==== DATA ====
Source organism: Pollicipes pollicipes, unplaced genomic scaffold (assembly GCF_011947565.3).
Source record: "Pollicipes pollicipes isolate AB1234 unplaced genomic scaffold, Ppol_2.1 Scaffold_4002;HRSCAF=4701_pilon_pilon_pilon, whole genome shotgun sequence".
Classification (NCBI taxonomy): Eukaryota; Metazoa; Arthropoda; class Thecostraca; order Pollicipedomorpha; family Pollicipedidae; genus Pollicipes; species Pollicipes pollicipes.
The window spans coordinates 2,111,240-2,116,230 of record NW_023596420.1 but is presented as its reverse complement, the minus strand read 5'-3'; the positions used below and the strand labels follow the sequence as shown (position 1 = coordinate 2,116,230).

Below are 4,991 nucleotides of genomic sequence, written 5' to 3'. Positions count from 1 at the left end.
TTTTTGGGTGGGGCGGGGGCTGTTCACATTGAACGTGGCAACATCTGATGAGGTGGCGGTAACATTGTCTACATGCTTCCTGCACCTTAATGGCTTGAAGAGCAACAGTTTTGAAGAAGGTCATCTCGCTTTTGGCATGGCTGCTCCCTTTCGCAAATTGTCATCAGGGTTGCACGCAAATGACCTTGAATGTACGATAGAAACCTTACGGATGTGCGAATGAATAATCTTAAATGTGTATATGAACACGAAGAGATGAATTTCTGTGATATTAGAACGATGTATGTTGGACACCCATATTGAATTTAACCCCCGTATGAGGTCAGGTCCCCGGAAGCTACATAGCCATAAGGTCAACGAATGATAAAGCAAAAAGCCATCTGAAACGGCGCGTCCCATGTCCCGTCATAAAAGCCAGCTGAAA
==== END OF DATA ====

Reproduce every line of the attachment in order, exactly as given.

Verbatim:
Source organism: Pollicipes pollicipes, unplaced genomic scaffold (assembly GCF_011947565.3).
Source record: "Pollicipes pollicipes isolate AB1234 unplaced genomic scaffold, Ppol_2.1 Scaffold_4002;HRSCAF=4701_pilon_pilon_pilon, whole genome shotgun sequence".
Classification (NCBI taxonomy): Eukaryota; Metazoa; Arthropoda; class Thecostraca; order Pollicipedomorpha; family Pollicipedidae; genus Pollicipes; species Pollicipes pollicipes.
The window spans coordinates 2,111,240-2,116,230 of record NW_023596420.1 but is presented as its reverse complement, the minus strand read 5'-3'; the positions used below and the strand labels follow the sequence as shown (position 1 = coordinate 2,116,230).

Below are 4,991 nucleotides of genomic sequence, written 5' to 3'. Positions count from 1 at the left end.
TTTTTGGGTGGGGCGGGGGCTGTTCACATTGAACGTGGCAACATCTGATGAGGTGGCGGTAACATTGTCTACATGCTTCCTGCACCTTAATGGCTTGAAGAGCAACAGTTTTGAAGAAGGTCATCTCGCTTTTGGCATGGCTGCTCCCTTTCGCAAATTGTCATCAGGGTTGCACGCAAATGACCTTGAATGTACGATAGAAACCTTACGGATGTGCGAATGAATAATCTTAAATGTGTATATGAACACGAAGAGATGAATTTCTGTGATATTAGAACGATGTATGTTGGACACCCATATTGAATTTAACCCCCGTATGAGGTCAGGTCCCCGGAAGCTACATAGCCATAAGGTCAACGAATGATAAAGCAAAAAGCCATCTGAAACGGCGCGTCCCATGTCCCGTCATAAAAGCCAGCTGAAA